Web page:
CHILD poverty is stable in Scotland but rising in the rest of the UK, a leading charity has said after new figures were published.

The Child Poverty Action Group further said it expected to see child poverty rates in Scotland falling as the latest data does not “yet include the full impact of the roll out of the Scottish Child Payment and its increase to £25 per week in November 2022”.

The news comes after the Scottish Government published accredited official statistics, covering the three-year period until March 2023, which found:

  • 24% of children in Scotland are in relative poverty
  • 70% of children in poverty live in working families
  • 21% of working-age adults in Scotland are in relative poverty, with those under 25 more likely to be in poverty
  • 15% of pensioners in Scotland are in relative poverty
  • Minority ethnic households are more likely to be in poverty compared to white British households

The Child Poverty Action Group said that, across the UK, 100,000 more children were pulled into poverty, meaning a “shocking 4.3 million children (30% of all UK children) were in poverty – up from 3.6 million in 2010-11”.

However, there are strong warnings that Scotland is not doing enough to meet its 2030 child poverty targets.

John Dickie, the director of the Child Poverty Action Group (CPAG) in Scotland, said: “In a rich country these scandalous levels of child poverty are utterly unacceptable and a stark reminder how vital it is that the Scottish Government ratchets up its focus on child poverty.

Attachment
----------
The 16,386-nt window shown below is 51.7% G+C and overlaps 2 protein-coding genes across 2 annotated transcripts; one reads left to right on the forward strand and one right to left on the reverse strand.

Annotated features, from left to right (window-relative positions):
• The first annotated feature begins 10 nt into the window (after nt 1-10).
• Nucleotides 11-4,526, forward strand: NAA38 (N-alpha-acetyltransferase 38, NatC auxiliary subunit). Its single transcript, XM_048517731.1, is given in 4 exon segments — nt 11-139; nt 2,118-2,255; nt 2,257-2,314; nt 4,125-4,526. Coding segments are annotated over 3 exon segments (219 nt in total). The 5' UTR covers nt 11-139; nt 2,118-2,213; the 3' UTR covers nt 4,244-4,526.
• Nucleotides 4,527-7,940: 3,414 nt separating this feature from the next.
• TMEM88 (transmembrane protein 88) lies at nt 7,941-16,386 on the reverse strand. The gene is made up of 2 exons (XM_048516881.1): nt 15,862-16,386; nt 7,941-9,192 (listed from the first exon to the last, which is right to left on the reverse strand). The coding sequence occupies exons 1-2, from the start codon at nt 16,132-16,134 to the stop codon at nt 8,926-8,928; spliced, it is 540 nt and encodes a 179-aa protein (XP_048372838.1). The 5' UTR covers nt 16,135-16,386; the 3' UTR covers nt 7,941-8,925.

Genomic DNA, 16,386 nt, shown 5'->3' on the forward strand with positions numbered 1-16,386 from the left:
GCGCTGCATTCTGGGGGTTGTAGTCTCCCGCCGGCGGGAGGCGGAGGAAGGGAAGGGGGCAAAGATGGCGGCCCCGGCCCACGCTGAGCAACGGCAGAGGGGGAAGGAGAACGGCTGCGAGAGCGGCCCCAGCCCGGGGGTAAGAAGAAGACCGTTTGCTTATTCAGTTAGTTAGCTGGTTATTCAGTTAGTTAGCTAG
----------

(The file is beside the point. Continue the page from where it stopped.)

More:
“The First Minister really can’t rely on the current policy package to make the progress needed to meet legally binding child poverty targets.

“At the very, very least he needs to deliver on his commitment to increase the Scottish Child Payment to £30 per week, rethink cuts to affordable housing and ensure childcare and employment support are adequately funded.

“At the same time the UK Government must stop its poverty producing policies like the two-child limit. We need every level of government working to end child poverty.”

Professor Stephen Sinclair, the chair of the Poverty and Inequality Commission, said: “The latest child poverty statistics are disappointing and show that more work is needed from the Scottish Government to ensure it meets Scotland’s statutory child poverty targets and its wider aims of reducing poverty for all.

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“The increase in value and extension of the Scottish Child Payment has made a positive difference to the circumstances of hundreds of thousands of children, but this alone has not been enough to keep Scotland on track towards the 2030 targets.”

The figures consider a person to be living in relative poverty if their household income is less than 60% of the current UK median.

The Scottish Government noted: “Increases in the proportion of people living in relative poverty indicate that the gap between the poorest and middle income households is widening.”

You can find the full poverty statistical release on the Scottish Government website.